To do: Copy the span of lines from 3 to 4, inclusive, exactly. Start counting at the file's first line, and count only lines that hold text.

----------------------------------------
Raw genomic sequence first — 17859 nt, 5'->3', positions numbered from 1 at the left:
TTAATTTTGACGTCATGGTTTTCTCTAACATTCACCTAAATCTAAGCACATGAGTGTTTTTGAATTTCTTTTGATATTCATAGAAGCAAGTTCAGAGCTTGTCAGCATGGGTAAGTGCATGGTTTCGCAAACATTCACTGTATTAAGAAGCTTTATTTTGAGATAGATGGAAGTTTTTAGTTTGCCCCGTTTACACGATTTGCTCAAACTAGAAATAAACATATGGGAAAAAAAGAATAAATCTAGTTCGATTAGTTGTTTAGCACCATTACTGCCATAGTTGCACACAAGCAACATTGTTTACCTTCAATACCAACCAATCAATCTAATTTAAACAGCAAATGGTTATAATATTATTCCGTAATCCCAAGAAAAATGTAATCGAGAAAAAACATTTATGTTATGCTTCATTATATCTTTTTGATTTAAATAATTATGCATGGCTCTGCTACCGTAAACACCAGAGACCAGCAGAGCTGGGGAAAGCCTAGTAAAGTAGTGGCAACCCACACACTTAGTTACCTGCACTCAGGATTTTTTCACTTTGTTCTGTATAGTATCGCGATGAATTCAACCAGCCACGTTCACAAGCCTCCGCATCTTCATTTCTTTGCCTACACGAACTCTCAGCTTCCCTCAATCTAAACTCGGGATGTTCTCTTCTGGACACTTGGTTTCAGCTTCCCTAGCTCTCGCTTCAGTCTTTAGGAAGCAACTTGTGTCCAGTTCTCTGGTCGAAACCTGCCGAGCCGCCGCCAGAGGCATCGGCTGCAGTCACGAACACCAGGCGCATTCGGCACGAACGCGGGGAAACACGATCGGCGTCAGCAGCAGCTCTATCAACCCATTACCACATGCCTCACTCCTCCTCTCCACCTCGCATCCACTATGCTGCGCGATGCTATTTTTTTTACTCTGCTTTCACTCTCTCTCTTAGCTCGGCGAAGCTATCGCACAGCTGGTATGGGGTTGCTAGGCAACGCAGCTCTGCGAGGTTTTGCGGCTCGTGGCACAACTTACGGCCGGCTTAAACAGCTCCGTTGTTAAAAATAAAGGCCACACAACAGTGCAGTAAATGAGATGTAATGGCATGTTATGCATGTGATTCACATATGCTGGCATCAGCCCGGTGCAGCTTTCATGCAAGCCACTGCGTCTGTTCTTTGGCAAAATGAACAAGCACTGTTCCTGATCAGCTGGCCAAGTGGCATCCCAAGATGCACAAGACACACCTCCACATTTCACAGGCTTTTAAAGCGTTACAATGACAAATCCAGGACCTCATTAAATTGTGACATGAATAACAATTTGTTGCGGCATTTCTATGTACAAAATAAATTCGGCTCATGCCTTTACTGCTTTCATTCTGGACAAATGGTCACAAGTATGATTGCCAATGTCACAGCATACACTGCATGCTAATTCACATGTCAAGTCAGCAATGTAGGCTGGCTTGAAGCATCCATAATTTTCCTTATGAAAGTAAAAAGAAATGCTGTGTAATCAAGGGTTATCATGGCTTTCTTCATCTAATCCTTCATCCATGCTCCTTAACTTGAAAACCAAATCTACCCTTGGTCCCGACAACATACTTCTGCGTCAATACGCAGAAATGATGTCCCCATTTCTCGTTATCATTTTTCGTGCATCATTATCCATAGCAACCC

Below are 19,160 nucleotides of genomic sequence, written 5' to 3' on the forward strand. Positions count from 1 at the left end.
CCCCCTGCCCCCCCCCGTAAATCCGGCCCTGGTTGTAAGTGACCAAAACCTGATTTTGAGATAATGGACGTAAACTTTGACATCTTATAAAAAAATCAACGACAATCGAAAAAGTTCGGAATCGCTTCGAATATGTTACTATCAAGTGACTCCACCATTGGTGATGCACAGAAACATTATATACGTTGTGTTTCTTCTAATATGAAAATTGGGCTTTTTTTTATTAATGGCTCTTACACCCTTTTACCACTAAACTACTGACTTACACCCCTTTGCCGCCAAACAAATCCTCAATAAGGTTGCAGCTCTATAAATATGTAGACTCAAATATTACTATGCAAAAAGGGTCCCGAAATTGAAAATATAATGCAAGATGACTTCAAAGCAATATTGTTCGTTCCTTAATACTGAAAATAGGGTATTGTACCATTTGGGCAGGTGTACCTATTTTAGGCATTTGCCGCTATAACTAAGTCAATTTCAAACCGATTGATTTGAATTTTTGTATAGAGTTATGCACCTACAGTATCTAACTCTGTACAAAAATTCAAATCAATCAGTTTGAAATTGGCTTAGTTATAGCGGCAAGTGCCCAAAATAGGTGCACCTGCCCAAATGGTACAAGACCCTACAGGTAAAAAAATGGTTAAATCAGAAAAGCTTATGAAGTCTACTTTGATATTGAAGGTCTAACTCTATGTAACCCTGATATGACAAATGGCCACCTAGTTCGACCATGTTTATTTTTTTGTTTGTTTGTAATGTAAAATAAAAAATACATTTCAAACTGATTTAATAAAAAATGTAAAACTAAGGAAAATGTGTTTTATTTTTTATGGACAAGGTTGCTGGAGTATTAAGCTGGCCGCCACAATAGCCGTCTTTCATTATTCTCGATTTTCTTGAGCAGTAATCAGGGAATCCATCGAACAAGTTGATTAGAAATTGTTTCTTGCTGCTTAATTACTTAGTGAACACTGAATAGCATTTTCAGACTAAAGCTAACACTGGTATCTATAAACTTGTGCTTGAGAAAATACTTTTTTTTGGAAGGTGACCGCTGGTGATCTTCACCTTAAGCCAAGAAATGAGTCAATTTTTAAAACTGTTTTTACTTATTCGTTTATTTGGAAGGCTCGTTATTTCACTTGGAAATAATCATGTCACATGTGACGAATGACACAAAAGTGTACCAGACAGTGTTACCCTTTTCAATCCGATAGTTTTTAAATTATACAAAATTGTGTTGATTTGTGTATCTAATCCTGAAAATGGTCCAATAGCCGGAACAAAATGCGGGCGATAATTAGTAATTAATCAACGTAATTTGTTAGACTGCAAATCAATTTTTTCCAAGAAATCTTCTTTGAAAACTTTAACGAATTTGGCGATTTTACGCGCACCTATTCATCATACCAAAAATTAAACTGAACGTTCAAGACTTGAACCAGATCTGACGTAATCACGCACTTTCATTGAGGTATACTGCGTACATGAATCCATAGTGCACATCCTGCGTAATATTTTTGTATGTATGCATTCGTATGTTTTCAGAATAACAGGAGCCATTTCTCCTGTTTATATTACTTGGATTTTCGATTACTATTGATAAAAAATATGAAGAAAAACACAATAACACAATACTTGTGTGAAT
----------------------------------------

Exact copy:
Below are 19,160 nucleotides of genomic sequence, written 5' to 3' on the forward strand. Positions count from 1 at the left end.
CCCCCTGCCCCCCCCCGTAAATCCGGCCCTGGTTGTAAGTGACCAAAACCTGATTTTGAGATAATGGACGTAAACTTTGACATCTTATAAAAAAATCAACGACAATCGAAAAAGTTCGGAATCGCTTCGAATATGTTACTATCAAGTGACTCCACCATTGGTGATGCACAGAAACATTATATACGTTGTGTTTCTTCTAATATGAAAATTGGGCTTTTTTTTATTAATGGCTCTTACACCCTTTTACCACTAAACTACTGACTTACACCCCTTTGCCGCCAAACAAATCCTCAATAAGGTTGCAGCTCTATAAATATGTAGACTCAAATATTACTATGCAAAAAGGGTCCCGAAATTGAAAATATAATGCAAGATGACTTCAAAGCAATATTGTTCGTTCCTTAATACTGAAAATAGGGTATTGTACCATTTGGGCAGGTGTACCTATTTTAGGCATTTGCCGCTATAACTAAGTCAATTTCAAACCGATTGATTTGAATTTTTGTATAGAGTTATGCACCTACAGTATCTAACTCTGTACAAAAATTCAAATCAATCAGTTTGAAATTGGCTTAGTTATAGCGGCAAGTGCCCAAAATAGGTGCACCTGCCCAAATGGTACAAGACCCTACAGGTAAAAAAATGGTTAAATCAGAAAAGCTTATGAAGTCTACTTTGATATTGAAGGTCTAACTCTATGTAACCCTGATATGACAAATGGCCACCTAGTTCGACCATGTTTATTTTTTTGTTTGTTTGTAATGTAAAATAAAAAATACATTTCAAACTGATTTAATAAAAAATGTAAAACTAAGGAAAATGTGTTTTATTTTTTATGGACAAGGTTGCTGGAGTATTAAGCTGGCCGCCACAATAGCCGTCTTTCATTATTCTCGATTTTCTTGAGCAGTAATCAGGGAATCCATCGAACAAGTTGATTAGAAATTGTTTCTTGCTGCTTAATTACTTAGTGAACACTGAATAGCATTTTCAGACTAAAGCTAACACTGGTATCTATAAACTTGTGCTTGAGAAAATACTTTTTTTTGGAAGGTGACCGCTGGTGATCTTCACCTTAAGCCAAGAAATGAGTCAATTTTTAAAACTGTTTTTACTTATTCGTTTATTTGGAAGGCTCGTTATTTCACTTGGAAATAATCATGTCACATGTGACGAATGACACAAAAGTGTACCAGACAGTGTTACCCTTTTCAATCCGATAGTTTTTAAATTATACAAAATTGTGTTGATTTGTGTATCTAATCCTGAAAATGGTCCAATAGCCGGAACAAAATGCGGGCGATAATTAGTAATTAATCAACGTAATTTGTTAGACTGCAAATCAATTTTTTCCAAGAAATCTTCTTTGAAAACTTTAACGAATTTGGCGATTTTACGCGCACCTATTCATCATACCAAAAATTAAACTGAACGTTCAAGACTTGAACCAGATCTGACGTAATCACGCACTTTCATTGAGGTATACTGCGTACATGAATCCATAGTGCACATCCTGCGTAATATTTTTGTATGTATGCATTCGTATGTTTTCAGAATAACAGGAGCCATTTCTCCTGTTTATATTACTTGGATTTTCGATTACTATTGATAAAAAATATGAAGAAAAACACAATAACACAATACTTGTGTGAAT